We offer grants which we have access to predominantly gained from the RGS grant scheme. If available they will be advertised on this page.
Currently we have no specific grants available but we will be reviewing day passes for the RGS with IBG 2020 Conference for those who are overseas or do not have an affiliation with a Geography Dept. Priority will be given to those presenting or supporting the Conference in some way.
Grants awarded in 2019
PGR/ECR Grant (2019) XXVIII European Society for Rural Sociology Congress (ESRS) 2019 theme is ‘Rural Futures in a Complex World’
https://rgrg.co.uk/pgr-ecr-grant-2019-xxviii-european-society-for-rural-sociology-congress-esrs-2019-theme-is-rural-futures-in-a-complex-world The grant was awarded by the RGRG Committee to Dr Megan Palmer-Abbs who presented in Working Group 2 SESSION 2: Digital policies and rural life on
Topic: Butterflies & Chameleons: Digital connectivity, Innovation and Rural Businesses
The 4th Industrial Revolution offers both opportunity and challenges for rural communities and the businesses which function from them. Digitisation is changing the way rural communities and individuals interact with the wider world and shaping, voluntarily and involuntarily, how businesses function. Policy heralds the Broadband UK (BDUK) a success with headline figures claiming a 95% fibre broadband coverage. However, the universal optimum performance of the broadband network is at odds with this figure (Palmer-Abbs, 2018; Guardian, 2018).
This paper presents empirical evidence from a PhD that identifies the importance of business location and this relationship with a new five-fold digital typology (Palmer-Abbs, 2018) which depicts a very different digital tapestry as a consequence of the BDUK programme. This reveals a changing urban/rural and an evolving rural/rural digital divide. The typology offers a new way of looking at digital connectivity, business performance and the fine-line between rural business success or survival.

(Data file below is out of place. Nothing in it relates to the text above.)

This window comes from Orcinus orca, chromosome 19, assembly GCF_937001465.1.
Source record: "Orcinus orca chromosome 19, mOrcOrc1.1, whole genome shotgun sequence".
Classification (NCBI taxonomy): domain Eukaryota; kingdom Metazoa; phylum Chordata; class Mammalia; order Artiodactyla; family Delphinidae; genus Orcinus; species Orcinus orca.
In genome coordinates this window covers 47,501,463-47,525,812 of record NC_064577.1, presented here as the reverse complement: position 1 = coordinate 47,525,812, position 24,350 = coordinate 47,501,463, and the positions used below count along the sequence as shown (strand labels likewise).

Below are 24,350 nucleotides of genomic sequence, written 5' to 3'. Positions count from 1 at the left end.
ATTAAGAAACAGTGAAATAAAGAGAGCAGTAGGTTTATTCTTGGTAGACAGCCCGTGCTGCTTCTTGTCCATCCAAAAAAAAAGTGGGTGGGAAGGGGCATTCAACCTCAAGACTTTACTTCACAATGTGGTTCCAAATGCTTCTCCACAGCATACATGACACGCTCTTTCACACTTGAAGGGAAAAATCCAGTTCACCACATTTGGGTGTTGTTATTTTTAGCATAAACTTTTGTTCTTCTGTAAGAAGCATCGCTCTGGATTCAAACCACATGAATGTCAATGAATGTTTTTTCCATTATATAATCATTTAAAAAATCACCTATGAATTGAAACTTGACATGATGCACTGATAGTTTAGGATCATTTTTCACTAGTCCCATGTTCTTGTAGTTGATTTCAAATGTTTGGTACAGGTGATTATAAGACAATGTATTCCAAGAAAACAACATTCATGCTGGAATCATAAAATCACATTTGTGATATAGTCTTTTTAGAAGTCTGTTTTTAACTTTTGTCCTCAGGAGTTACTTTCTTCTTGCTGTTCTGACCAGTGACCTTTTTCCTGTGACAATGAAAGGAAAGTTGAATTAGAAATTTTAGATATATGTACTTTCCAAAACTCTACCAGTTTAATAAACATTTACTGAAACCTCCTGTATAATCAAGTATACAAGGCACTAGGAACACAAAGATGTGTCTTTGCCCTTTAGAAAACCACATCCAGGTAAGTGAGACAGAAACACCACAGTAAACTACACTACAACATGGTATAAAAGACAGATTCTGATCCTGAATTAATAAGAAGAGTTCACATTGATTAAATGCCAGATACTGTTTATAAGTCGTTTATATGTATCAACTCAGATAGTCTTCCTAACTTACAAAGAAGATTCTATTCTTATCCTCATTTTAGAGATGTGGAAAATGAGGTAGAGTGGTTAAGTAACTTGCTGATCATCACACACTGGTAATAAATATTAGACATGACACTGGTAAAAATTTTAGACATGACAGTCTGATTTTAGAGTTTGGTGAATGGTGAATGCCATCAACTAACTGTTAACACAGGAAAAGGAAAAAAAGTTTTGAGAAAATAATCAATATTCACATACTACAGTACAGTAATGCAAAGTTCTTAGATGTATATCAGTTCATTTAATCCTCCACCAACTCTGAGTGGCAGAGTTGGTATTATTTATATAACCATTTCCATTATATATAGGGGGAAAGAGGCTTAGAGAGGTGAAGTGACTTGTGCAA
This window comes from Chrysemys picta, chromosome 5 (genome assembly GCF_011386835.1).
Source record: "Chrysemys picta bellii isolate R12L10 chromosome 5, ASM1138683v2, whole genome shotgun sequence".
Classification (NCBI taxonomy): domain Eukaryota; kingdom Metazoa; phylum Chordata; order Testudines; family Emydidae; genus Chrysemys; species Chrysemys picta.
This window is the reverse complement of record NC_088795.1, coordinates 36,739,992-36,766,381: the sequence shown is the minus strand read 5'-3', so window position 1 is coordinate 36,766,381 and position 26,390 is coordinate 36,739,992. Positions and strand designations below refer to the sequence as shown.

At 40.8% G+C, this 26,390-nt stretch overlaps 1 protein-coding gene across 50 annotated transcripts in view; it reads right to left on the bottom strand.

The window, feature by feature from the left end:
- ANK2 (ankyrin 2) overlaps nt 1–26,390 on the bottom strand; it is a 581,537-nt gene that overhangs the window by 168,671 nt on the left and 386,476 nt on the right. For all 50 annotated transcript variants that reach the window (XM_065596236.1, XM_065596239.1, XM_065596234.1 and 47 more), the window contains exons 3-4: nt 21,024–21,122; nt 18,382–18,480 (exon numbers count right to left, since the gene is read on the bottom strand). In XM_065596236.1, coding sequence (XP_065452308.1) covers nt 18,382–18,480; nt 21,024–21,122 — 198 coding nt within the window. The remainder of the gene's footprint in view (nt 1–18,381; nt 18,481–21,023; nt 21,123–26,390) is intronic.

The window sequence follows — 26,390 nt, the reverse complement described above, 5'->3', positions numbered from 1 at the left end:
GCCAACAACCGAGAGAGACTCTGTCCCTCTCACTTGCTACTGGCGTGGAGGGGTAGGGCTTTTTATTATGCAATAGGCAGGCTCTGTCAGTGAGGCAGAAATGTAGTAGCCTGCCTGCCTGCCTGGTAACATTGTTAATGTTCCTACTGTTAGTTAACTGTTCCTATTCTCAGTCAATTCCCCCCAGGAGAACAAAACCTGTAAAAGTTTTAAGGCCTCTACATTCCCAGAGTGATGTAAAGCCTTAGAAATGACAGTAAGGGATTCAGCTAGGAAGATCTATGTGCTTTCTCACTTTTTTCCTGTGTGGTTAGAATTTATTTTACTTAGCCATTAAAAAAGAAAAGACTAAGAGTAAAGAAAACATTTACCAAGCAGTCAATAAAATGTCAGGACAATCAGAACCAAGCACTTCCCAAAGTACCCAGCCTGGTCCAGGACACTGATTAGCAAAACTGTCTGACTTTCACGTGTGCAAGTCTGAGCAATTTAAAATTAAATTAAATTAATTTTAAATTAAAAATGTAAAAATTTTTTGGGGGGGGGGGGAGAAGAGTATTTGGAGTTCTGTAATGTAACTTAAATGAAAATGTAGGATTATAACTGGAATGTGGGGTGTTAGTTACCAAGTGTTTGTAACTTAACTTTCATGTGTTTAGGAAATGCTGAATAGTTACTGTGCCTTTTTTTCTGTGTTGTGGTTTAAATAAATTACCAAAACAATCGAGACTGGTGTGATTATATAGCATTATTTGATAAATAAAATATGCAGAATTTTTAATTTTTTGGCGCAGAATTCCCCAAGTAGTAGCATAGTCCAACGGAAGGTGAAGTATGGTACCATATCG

Rural micro-businesses are often a response to poor economic opportunities in peripheral areas where individuals use their enterprise and innovation assets to fill the ‘work gap’. These businesses are often an accumulation of multiple income activities, based in the home or adjacent properties, with the ability to ‘bend or brace’ against economic impacts (seasonal and global). Digitisation and ‘a fit for purpose’ digital connection are considered a ubiquitous tool to modern business, and a means to access wider markets. The empirical evidence from this PhD research puts to rest the notion that rural businesses are the poor rural ICT relatives of the business world. It illustrates the multiplexity of rural businesses, their innovation behaviours, which often keep pace with, and outperform mainstream ICT exploitation. Critical to this innovation is super-fast digital connectivity (fixed or mobile).
The proposed paper, and session will offer empirical evidence which conveys:
- a comprehensive review of broadband infrastructure as an alternative transportation system
- the relevance and interplay between location and rural businesses
- the outcome of innovation as a tool to business survival or success
The narrative is pertinent to global digitisation in developed countries, related policy, and in furthering academic understanding of both broadband as a technology, societal need and current standing of the UK’s digital infrastructure. It informs future research narrative, acting as a check to policy led dialogue, which is often over-positive about the progression of rural broadband (INCA, 2018).
Short abstract on the event from Megan Palmer-Abbs here
PCR/ECR Grants (2019) awarded for The Ninth Quadrennial Conference of British, Canadian and American Rural Geographers
Awards were given to Andrew Maclaren and Mr Felipe da Silva Machado abstracts as follows: